Kaufman: That really suited this and is an integral part of the film. Initially, the music was written for the play and was a very big part of it, but of course we had to change quite a bit because of the timing, and we added things and took stuff away.

ANOMALISA

Where did you do all the post and mixing?
Johnson: Everything was done at Starburns, and then we did all the sound mixing on the lot at Warners.

How long did this take from start to finish?
Kaufman: Three years. I think we spent 21 months on the shoot. It makes a live-action film look very fast.

Charlie, you won an Oscar for Eternal Sunshine. How important are awards for a film like this?
Kaufman: Very important for a small movie like this, and obviously it benefits from the positive attention, which is what nominations and awards are.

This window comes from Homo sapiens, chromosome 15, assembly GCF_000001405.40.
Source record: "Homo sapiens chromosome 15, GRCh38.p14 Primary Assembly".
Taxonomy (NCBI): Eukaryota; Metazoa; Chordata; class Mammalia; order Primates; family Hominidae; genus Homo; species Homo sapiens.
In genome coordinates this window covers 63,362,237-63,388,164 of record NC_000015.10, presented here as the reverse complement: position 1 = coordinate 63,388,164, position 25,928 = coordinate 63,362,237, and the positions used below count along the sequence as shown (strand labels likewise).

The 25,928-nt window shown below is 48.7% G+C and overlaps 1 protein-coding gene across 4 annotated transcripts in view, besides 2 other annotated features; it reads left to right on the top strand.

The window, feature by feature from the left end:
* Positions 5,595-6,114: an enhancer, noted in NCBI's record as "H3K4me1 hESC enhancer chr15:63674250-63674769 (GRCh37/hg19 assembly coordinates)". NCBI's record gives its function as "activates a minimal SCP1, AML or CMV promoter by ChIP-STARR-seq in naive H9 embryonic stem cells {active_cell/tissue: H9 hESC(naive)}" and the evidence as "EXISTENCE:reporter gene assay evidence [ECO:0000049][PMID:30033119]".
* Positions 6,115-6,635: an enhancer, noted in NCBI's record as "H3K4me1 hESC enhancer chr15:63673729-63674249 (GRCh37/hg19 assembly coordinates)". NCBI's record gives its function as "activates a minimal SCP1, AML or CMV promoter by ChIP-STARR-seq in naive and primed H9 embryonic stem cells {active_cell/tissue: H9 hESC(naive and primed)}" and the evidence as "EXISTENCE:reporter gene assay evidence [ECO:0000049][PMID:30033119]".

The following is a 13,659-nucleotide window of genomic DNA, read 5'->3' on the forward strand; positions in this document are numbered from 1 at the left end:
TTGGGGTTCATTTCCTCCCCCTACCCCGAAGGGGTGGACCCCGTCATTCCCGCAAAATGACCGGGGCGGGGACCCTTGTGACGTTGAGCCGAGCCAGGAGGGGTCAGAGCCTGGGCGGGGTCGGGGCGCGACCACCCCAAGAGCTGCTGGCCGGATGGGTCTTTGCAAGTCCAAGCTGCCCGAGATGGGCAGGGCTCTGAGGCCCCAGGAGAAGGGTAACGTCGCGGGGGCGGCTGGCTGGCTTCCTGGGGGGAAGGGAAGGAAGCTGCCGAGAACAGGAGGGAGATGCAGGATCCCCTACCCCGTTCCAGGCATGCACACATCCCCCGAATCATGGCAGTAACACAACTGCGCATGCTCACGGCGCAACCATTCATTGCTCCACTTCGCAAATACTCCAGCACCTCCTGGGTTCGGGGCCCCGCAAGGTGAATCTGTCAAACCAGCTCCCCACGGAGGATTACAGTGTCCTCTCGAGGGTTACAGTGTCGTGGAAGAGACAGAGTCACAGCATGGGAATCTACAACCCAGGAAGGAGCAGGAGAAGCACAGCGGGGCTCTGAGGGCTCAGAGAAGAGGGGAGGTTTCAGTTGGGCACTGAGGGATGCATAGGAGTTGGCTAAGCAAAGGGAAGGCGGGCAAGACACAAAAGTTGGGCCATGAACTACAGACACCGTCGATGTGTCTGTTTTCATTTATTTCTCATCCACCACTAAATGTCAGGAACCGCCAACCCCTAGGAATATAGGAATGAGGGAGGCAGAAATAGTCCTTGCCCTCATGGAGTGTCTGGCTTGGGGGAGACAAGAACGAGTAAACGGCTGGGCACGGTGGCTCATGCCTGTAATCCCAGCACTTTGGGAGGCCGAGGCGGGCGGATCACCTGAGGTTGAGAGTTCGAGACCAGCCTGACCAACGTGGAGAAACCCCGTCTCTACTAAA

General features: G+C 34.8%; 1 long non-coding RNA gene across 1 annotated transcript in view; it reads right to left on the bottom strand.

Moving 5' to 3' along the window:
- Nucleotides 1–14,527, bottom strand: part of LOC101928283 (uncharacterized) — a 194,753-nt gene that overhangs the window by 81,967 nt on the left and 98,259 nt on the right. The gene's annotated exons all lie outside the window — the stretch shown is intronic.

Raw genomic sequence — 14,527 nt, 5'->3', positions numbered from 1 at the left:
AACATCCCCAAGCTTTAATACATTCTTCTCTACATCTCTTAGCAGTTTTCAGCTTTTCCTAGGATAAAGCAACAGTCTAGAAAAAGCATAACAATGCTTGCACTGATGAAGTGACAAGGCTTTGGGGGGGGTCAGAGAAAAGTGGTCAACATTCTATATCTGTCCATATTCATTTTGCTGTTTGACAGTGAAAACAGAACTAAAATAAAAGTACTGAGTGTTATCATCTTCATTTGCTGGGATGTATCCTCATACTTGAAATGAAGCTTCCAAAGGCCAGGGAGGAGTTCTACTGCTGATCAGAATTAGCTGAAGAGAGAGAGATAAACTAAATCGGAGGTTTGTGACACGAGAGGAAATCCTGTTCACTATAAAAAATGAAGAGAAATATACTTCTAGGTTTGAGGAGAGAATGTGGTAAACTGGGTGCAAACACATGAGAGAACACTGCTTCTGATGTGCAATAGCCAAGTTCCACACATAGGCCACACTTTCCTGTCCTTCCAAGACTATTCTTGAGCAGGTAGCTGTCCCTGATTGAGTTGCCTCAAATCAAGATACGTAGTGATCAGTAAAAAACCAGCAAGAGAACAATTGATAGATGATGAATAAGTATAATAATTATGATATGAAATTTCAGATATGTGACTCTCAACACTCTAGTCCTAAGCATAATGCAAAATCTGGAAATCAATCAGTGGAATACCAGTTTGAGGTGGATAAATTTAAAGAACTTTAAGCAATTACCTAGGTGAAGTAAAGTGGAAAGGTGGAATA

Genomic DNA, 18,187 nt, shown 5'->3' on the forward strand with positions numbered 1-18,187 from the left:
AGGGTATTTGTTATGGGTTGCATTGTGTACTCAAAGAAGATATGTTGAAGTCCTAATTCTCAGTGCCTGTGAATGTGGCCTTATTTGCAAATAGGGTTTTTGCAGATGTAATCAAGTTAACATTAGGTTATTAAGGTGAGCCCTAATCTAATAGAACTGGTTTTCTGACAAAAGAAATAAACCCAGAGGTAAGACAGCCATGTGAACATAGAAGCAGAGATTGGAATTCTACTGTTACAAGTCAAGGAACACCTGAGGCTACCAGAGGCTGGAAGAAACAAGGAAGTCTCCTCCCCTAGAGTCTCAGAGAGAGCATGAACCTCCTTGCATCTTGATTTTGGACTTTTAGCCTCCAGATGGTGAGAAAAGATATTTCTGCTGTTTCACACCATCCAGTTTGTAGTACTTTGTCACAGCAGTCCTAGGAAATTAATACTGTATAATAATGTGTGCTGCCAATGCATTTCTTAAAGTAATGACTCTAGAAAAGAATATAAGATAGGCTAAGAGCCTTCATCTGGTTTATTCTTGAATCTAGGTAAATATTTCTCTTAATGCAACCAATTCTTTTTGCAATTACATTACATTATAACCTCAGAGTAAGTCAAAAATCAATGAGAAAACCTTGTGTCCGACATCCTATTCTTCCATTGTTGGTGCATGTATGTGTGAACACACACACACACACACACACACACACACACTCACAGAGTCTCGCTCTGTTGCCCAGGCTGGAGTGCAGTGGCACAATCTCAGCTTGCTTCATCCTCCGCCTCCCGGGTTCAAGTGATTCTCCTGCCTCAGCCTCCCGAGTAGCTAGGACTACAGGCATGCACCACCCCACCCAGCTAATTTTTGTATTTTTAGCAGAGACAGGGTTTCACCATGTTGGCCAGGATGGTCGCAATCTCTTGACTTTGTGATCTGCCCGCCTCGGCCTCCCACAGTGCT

Where do you keep your Oscar?
Kaufman: (Laughs) It’s actually in storage.

Industry insider Iain Blair has been interviewing the biggest directors in Hollywood and around the world for years. He is a regular contributor to Variety and has written for such outlets as Reuters, The Chicago Tribune, The Los Angeles Times and the Boston Globe.

Quick Chat: ‘Mermaids on Mars’ director Jon V. Peters

Athena Studios, a Bay Area production and animation company, has completed work on a short called Mermaids on Mars, which is based on a children’s book and original music by the film’s producer Nancy Guettier. It was directed by Jon V. Peters and features the work of artists whose credits include the stop-motion offerings Coraline, James and the Giant Peach and The Nightmare Before Christmas, as well as many other feature length films.